A recently discovered object that orbits around the Sun the same way Earth does may prove to be a Trojan asteroid, astronomers believe, as reported by Science Alert.
Trojan asteroids are chunks of rocky minerals that while sharing the orbital path of larger bodies linger in gravitationally calm regions commonly referred to as Lagrangian points: there are all in all five between the Earth and the Moon, as well as another five between our planet and the Sun. The bodies are potentially promising destinations for space travel, as they are believed to be loaded with elements rare on Earth's surface, researchers say, as cited by Space.com.
Lagrangians can also capture space rocks, and the phenomenon is well-known in the Solar System, with Jupiter believed to have the most trojans.
Earth's confirmed trojan, named 2010 TK7, is nearly 1,000 feet (300 meters) across and is the first in its category.
The new object, which bears the name 2020 XL5 and was first observed in November and December of 2020, seems to be similar.
According to budding astronomer Tony Dunn, who estimated the object's trajectory using NASA's JPL-Horizons software, the rock, too, librates around the Earth-Sun L4 Lagrangian, forming a loop close to Mars’s orbit, as well as intersecting the orbit of Venus.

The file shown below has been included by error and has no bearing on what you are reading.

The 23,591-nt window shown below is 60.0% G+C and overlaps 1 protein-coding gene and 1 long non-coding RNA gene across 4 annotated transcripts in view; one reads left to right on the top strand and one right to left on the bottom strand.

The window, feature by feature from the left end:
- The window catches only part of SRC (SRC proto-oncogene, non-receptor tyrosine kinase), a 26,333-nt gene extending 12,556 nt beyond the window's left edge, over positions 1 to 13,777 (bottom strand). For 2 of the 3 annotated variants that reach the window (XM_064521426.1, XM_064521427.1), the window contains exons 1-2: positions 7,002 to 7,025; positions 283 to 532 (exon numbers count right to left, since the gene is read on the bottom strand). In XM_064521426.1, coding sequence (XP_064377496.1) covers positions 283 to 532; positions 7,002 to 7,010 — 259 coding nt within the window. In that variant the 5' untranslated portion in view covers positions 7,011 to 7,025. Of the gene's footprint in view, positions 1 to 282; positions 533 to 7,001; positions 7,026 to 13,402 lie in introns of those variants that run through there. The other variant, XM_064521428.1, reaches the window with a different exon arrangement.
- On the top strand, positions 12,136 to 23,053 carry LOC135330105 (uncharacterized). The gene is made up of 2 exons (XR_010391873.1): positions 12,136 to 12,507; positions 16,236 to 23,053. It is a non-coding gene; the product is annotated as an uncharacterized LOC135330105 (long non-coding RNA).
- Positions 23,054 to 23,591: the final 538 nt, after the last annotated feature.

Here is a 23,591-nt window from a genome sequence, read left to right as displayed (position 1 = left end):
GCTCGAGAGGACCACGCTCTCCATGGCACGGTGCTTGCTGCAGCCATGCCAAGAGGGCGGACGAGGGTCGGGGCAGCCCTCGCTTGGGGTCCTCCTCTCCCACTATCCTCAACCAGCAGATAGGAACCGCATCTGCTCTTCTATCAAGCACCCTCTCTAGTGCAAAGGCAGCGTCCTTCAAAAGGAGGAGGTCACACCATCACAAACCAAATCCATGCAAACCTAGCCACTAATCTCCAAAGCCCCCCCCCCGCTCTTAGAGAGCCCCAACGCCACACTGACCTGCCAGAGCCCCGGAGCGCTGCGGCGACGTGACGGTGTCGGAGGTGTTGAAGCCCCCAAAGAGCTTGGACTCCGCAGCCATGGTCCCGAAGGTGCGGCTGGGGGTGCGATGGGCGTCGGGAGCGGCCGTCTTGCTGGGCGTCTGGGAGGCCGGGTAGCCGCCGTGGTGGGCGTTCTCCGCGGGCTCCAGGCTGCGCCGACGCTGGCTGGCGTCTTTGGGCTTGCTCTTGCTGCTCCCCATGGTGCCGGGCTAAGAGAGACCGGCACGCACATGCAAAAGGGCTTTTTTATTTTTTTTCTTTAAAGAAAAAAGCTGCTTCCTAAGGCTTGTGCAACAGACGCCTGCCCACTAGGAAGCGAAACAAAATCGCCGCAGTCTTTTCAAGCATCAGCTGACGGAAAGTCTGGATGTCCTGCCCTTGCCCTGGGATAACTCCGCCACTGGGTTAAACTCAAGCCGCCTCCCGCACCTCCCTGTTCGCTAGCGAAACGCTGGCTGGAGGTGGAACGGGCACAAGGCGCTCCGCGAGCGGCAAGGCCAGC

A trojan asteroid at Earths L4. I like trojans. https://t.co/S50JMcH4Ze— Sudharsana Iyengar (@sudhaeinstein) February 1, 2021
According to Dunn’s simulations, over a few thousand years, the asteroid will pass above and below the orbital area of Venus when it intersects, thereby preventing the planet from disrupting its orbit.
Eventually, however, gravitational interactions are reportedly supposed to move it away from the L4 point. The theory is underpinned by simulations run by another amateur astronomer, Aldo Vitagliano, who created the Solex and Exorb orbital determination technique.
"I can confirm that 2020 XL5 is presently a moderately stable Earth Trojan (I mean stable on a time scale of 2-4 millennia)," he posted on the Minor Planets Mailing List.
"I have downloaded the nominal elements and their covariance matrix from the Neodys site, thereby generating 200 clones of the body. All the 200 clones, integrated up to AD 4500, although becoming spread over an orbital arc of more than 120 degrees, keep librating around the L4 point.
The first clone jumps over the L3 point around year 4500, and by year 6000 many of them have done the jump and a few of them are librating around the L5 point", he explained.